He spoke of what I understood was the neighborhood expat life: how himself, a journalist, and other foreigners like him that had settled in Paris would meet every night in one of the bars on that street and have a few drinks and chat. They were in the falafel café that night as was usual on a Sunday, because the Naguere, which was 20 metres toward the front end of the road, was closed. “But come to the Naguere at 7 p.m. on a weeknight and you’ll find everybody there” he said with great animation. I was unsure who everybody was, but I guessed he meant his entourage, a mixed group of French and English men who all seemed jovial and a little drunk and, to be fair to them, very decent company.
The man with the cane introduced himself as Ed. “And tonight they’ve got jazz on in the other room,” Ed said, pointing through the glass doors. He motioned to the barman in a familiar way to pour him another glass of wine into the small cup. He then pointed at a Frenchman older than himself, who was with the group, “He, François, didn’t want to come initially. I had told him “Il y a du jazz”, but he remained unconvinced. He said to me “Du jazz, oui, mais y aura-t-il de la tarte aux pommes?”” Ed laughed. It was a warm, true kind of laugh. “You could put that into a novel and they wouldn’t believe you!”
I was amused. François did in fact look like the sort of man who would want a tarte aux pommes over the jazz show. I wouldn’t know how to describe that look, except that he was nearly seventy and had a wrinkled and critical face, a face that knew precisely what it wants. Ed was a nice man and I enjoyed talking to him. He said he had been a journalist in London for a long time, and that he was now trying to permanently stay in Paris. He had bought a little studio down the road and was going to write a book. He passed me his card, and told me to contact him, we could grab another drink sometime. The crowd was moving out, maybe on to another bar, maybe home. I had finished my dinner and my glass was empty. He said it had been good to meet me. It was my pleasure, I said, and it had been. He said he would be away until May for some months, but then after that we could be in touch. He was an interesting man and I didn’t tell him that my time in Paris was finishing in May. I would probably not see him again and, as it turned out, I didn’t.
When I was home I looked him up, his card had the stamp of the Guardian and the Observer. It turned out the man was Ed Vulliamy, a reasonably well-known journalist in Britain who had been an important war reporter in the 1990s. He had won a series of very prestigious awards for work on the War in Bosnia, being the first to uncover the atrocities committed there in some of the camps. Vulliamy was the first to gain access to the Omarska camp which triggered UN, among other, investigations into the conflict’s war crimes. He was also the first journalist since the Nuremberg Trials to testify at a tribunal for international war crimes, namely in the trials of Karadzic and Mladic among others. Since then he had done interesting work on drug trafficking between Mexico and the US.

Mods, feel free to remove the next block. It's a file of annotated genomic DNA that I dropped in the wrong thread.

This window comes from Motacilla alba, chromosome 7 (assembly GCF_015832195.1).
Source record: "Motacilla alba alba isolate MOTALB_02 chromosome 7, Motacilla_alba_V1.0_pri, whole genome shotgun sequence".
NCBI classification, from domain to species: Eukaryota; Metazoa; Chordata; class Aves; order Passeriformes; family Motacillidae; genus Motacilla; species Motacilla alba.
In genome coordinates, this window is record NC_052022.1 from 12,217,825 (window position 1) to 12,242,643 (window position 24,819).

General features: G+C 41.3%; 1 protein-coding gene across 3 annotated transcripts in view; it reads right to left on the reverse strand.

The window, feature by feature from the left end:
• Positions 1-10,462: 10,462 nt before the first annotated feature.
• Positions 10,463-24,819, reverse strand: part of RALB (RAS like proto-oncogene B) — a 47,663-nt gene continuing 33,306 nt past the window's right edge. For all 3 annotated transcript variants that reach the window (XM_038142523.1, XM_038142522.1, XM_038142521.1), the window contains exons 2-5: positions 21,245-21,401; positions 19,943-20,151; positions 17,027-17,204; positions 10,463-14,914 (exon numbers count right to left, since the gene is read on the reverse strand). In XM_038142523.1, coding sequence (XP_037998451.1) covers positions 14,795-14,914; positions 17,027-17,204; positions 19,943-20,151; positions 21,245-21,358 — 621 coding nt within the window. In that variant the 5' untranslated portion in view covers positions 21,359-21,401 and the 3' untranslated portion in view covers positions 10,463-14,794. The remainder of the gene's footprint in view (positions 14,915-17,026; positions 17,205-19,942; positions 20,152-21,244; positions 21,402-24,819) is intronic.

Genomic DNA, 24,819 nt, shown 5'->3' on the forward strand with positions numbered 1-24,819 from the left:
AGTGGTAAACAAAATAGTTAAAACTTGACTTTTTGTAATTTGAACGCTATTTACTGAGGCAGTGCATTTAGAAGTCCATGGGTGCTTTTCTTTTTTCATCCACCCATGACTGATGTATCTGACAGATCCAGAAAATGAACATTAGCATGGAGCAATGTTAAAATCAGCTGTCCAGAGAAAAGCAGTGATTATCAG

I was amazed to have met the man, and I certainly felt like having further conversation with him. Maybe our paths would cross again. I wondered if he had genuinely found me interesting, or if he might have just been bored with his own crowd that night or if he had had some too many of those little glasses of red. In any case, it didn’t matter. It had been a memorable night and I placed it carefully into the deep file of my peculiar moments. I then kicked myself for not discovering these neighborhood circles earlier. Every street and square is somehow the host to a small cast of regular characters, and this one had consistently evaded me in the 6 months that I had been walking its pavement. It takes some small amount of luck perhaps, and one’s opening up to a spontaneous stop or the whimsical decision for a falafel.
I was alone again in the four walls of my home-room, and I opened the books with little enthusiasm. Then it was time for bed and I sat for a moment longer at the desk by the window, and looked out towards Montparnasse and the lights of the neighbourhood. It was late but there was still some noise of the evening, and as I looked I wondered about what might have been going on down in the streets, without me.